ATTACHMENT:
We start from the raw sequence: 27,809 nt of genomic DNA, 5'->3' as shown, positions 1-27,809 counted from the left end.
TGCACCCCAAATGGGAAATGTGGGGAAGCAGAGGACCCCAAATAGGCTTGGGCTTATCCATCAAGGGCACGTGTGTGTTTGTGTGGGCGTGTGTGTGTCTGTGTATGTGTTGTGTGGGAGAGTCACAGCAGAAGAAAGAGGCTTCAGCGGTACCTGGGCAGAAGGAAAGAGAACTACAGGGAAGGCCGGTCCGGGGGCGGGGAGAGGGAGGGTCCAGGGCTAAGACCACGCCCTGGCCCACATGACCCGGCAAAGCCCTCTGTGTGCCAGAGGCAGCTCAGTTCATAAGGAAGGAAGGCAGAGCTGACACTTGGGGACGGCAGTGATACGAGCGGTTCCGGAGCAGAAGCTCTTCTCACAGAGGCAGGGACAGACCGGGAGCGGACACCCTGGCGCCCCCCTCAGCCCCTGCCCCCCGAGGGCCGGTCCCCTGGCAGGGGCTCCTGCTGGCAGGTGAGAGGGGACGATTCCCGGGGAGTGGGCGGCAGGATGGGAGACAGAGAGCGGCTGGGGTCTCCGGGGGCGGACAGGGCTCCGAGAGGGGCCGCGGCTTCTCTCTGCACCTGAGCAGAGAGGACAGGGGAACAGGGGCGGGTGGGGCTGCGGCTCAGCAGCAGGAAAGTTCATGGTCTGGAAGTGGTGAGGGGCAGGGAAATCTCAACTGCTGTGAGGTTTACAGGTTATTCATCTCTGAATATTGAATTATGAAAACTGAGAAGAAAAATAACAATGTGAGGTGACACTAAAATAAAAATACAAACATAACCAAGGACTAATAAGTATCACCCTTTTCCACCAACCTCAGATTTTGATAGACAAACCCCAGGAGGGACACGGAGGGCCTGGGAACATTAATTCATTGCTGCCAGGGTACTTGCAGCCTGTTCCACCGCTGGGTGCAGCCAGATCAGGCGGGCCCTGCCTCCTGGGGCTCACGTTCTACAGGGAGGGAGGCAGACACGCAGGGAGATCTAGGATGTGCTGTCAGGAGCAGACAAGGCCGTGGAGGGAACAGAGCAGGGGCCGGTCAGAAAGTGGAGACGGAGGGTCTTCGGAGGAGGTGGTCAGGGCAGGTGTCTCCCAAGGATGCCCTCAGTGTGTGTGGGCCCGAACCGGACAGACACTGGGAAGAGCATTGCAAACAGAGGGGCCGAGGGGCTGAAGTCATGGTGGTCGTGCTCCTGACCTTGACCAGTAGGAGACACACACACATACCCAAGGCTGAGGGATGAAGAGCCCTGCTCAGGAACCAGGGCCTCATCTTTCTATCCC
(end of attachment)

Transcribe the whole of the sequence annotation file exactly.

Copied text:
We start from the raw sequence: 27,809 nt of genomic DNA, 5'->3' as shown, positions 1-27,809 counted from the left end.
TGCACCCCAAATGGGAAATGTGGGGAAGCAGAGGACCCCAAATAGGCTTGGGCTTATCCATCAAGGGCACGTGTGTGTTTGTGTGGGCGTGTGTGTGTCTGTGTATGTGTTGTGTGGGAGAGTCACAGCAGAAGAAAGAGGCTTCAGCGGTACCTGGGCAGAAGGAAAGAGAACTACAGGGAAGGCCGGTCCGGGGGCGGGGAGAGGGAGGGTCCAGGGCTAAGACCACGCCCTGGCCCACATGACCCGGCAAAGCCCTCTGTGTGCCAGAGGCAGCTCAGTTCATAAGGAAGGAAGGCAGAGCTGACACTTGGGGACGGCAGTGATACGAGCGGTTCCGGAGCAGAAGCTCTTCTCACAGAGGCAGGGACAGACCGGGAGCGGACACCCTGGCGCCCCCCTCAGCCCCTGCCCCCCGAGGGCCGGTCCCCTGGCAGGGGCTCCTGCTGGCAGGTGAGAGGGGACGATTCCCGGGGAGTGGGCGGCAGGATGGGAGACAGAGAGCGGCTGGGGTCTCCGGGGGCGGACAGGGCTCCGAGAGGGGCCGCGGCTTCTCTCTGCACCTGAGCAGAGAGGACAGGGGAACAGGGGCGGGTGGGGCTGCGGCTCAGCAGCAGGAAAGTTCATGGTCTGGAAGTGGTGAGGGGCAGGGAAATCTCAACTGCTGTGAGGTTTACAGGTTATTCATCTCTGAATATTGAATTATGAAAACTGAGAAGAAAAATAACAATGTGAGGTGACACTAAAATAAAAATACAAACATAACCAAGGACTAATAAGTATCACCCTTTTCCACCAACCTCAGATTTTGATAGACAAACCCCAGGAGGGACACGGAGGGCCTGGGAACATTAATTCATTGCTGCCAGGGTACTTGCAGCCTGTTCCACCGCTGGGTGCAGCCAGATCAGGCGGGCCCTGCCTCCTGGGGCTCACGTTCTACAGGGAGGGAGGCAGACACGCAGGGAGATCTAGGATGTGCTGTCAGGAGCAGACAAGGCCGTGGAGGGAACAGAGCAGGGGCCGGTCAGAAAGTGGAGACGGAGGGTCTTCGGAGGAGGTGGTCAGGGCAGGTGTCTCCCAAGGATGCCCTCAGTGTGTGTGGGCCCGAACCGGACAGACACTGGGAAGAGCATTGCAAACAGAGGGGCCGAGGGGCTGAAGTCATGGTGGTCGTGCTCCTGACCTTGACCAGTAGGAGACACACACACATACCCAAGGCTGAGGGATGAAGAGCCCTGCTCAGGAACCAGGGCCTCATCTTTCTATCCC